Work by an international team of scientists has raised hopes for a new source of human organs for transplantation, potentially easing a chronic shortage. But the scientific process the scientists engaged in is fraught with ethical concerns, according to Catholic bioethicists.
The team, consisting of scientists from the United States, China, and Spain, reported last week that they had injected embryos of long-tailed macaque monkeys with human pluripotent stem cells.
STAT, a website reporting on health, medicine, the life sciences and pharmaceuticals, explained that the scientists “injected 25 of a specific kind of human pluripotent stem cell (called ‘pinnacle stem cells’ because they can turn into any kind of cell, including extraembryonic cells such as placenta) into each of 132 6-day-old macaque monkey embryos.” They took advantage of a new technique that allowed them to grow monkey embryos outside the womb for up to 20 days, “a stage where the embryos were still largely undeveloped, but had formed layers and cavities.”
By the 19th day, only three of the chimeric embryos remained alive, the magazine explained. “After 20 days, monkey embryos grown outside the womb, even those that are not chimeric, simply collapse,” it said.
But what the scientists found by that point gave them encouragement: a high number of human cells in the chimeric embryos survived. “On average, 3% to 4% of the cells in the embryos were human, and in one embryo, up to 7% were,” said STAT.
For John F. Brehany, executive vice president of the National Catholic Bioethics Center, one concern is that the moral status of the chimera is vague.
“Do you actually have a human being here or not, based on the nature of the chimera that was created?” he questioned. “Do you have a human being, or do you have an animal with some human qualities or powers?”
Also not clear is the intent or goal of the experiment. “If they said, ‘We want to produce some kind of being that is right on the line between human beings and monkeys — perhaps human enough to be a source of organs for other human beings — so we can routinely harvest organs like hearts and other non-paired organs, that would be wrong, just as a goal,” Brehany said.
“Is it good for us human beings to create some sort of intermediate species, whose sort of nature and moral status is somewhere between us and animals?” he asked. “Is that good for us in our ability to clearly distinguish between human beings and animals and properly respect human beings as distinguished from animals? I think that in itself would be potentially a very confusing situation and one that is susceptible to abuse of that intermediate species.”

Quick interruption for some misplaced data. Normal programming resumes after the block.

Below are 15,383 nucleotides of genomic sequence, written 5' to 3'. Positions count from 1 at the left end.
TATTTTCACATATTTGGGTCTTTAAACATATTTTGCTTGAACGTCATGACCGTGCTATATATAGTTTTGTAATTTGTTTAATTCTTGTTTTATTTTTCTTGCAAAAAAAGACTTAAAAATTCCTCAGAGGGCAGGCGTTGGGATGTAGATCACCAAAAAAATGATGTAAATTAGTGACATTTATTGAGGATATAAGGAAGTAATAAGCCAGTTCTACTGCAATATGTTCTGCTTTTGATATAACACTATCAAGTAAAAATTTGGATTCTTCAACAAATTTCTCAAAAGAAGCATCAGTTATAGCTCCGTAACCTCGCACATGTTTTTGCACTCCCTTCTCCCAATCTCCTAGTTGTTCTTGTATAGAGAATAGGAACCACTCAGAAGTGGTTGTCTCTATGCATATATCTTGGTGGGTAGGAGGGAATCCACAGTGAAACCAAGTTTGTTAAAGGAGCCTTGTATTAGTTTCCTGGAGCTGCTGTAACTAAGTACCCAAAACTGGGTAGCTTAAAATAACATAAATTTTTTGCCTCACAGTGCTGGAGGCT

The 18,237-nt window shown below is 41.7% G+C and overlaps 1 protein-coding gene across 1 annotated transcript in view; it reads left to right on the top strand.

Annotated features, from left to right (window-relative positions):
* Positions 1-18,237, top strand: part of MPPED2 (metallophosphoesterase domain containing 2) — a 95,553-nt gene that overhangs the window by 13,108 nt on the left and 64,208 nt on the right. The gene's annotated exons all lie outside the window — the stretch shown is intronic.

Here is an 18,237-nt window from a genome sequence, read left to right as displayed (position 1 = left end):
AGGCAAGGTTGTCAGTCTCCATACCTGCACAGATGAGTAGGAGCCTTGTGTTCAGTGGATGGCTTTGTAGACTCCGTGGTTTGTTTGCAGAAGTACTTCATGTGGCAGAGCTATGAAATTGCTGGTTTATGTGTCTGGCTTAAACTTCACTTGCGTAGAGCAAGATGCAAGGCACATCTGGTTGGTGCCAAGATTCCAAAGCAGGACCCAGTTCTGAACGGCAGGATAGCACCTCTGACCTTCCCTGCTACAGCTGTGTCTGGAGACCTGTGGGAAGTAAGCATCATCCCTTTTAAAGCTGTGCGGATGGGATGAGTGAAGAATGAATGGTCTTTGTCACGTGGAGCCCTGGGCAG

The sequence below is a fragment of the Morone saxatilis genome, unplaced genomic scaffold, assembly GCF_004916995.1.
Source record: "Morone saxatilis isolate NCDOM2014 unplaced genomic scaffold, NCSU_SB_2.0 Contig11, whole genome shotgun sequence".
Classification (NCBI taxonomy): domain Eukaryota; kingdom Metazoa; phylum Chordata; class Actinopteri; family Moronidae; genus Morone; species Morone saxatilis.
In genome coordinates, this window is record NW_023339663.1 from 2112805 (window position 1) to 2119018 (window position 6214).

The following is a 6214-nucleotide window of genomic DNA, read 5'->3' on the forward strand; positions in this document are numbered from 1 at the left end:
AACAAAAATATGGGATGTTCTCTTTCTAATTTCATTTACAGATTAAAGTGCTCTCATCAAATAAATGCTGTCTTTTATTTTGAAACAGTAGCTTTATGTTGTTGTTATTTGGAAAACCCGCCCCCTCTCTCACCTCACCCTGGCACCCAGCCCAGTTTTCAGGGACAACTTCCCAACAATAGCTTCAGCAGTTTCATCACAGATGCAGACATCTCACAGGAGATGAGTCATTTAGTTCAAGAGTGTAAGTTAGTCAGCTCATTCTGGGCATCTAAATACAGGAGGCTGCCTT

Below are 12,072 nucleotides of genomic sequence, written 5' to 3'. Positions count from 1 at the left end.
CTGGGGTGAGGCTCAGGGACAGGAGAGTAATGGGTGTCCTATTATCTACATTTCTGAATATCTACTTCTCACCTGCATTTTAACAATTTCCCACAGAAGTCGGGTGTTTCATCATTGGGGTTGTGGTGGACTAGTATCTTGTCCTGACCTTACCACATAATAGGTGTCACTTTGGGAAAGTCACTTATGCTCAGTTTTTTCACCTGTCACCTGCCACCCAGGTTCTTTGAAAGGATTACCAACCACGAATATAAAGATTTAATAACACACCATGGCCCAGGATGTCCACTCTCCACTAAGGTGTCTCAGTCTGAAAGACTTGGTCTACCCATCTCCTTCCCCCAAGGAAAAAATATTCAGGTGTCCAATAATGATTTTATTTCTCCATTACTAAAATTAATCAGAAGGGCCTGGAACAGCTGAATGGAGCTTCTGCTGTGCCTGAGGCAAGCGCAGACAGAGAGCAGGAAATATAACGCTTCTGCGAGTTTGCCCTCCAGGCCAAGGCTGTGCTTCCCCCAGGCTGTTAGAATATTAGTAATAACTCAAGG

Giving birth to what?
The study’s lead author, Juan Carlos Izpisu Belmonte of the Salk Institute for Biological Studies in California, explained in the journal Cell the primary motive for the experimentation: “As we are unable to conduct certain types of experiments in humans, it is essential that we have better models to more accurately study and understand human biology and disease.”
But reading the study, Dominican Fr. Nicanor Pier Giorgio Austriaco, professor of biology and theology at Providence College in Rhode Island, found “no concern about human dignity, no concern about possibly breaking that human-non-human divide.”
Fr. Austriaco also expressed concern about what doors this experiment might eventually open.
“What happens if you’ve got human cells that enter the testicles of the monkey and what you now have are human sperm made by a monkey testicle,” he said. “So now you’ve got issues dealing with two monkeys that are chimeric mating, and just by random chance you’ve got a human egg made by one monkey and a human sperm made by the other monkey and they meet up, and you get a human.”
The Anscombe Bioethics Center in Great Britain called the experiments “deeply unethical,” saying they cross a “moral boundary because they mix human and nonhuman elements at a very early stage of development in a way that raises serious questions about moral status.”
“It is not apparent what such human-nonhuman chimeras would be like if they were born. It is not clear how far they share the orientation to develop essential human characteristics,” Anscombe’s director, David Albert Jones, said in a statement. “It is always wrong deliberately to create a being of uncertain and perplexing moral status.”
Jones added that even though the chimeras were not allowed to live after 19 days, “they raised questions about how we should regard them. Did these embryos have a share in human dignity?”
He called for an “immediate moratorium on the creation of embryos that mix human cells with those of nonhuman primates.”
“Science,” Jones said, “requires clear ethical boundaries if it is to maintain public trust and an essential moral boundary is that between the human and the nonhuman.”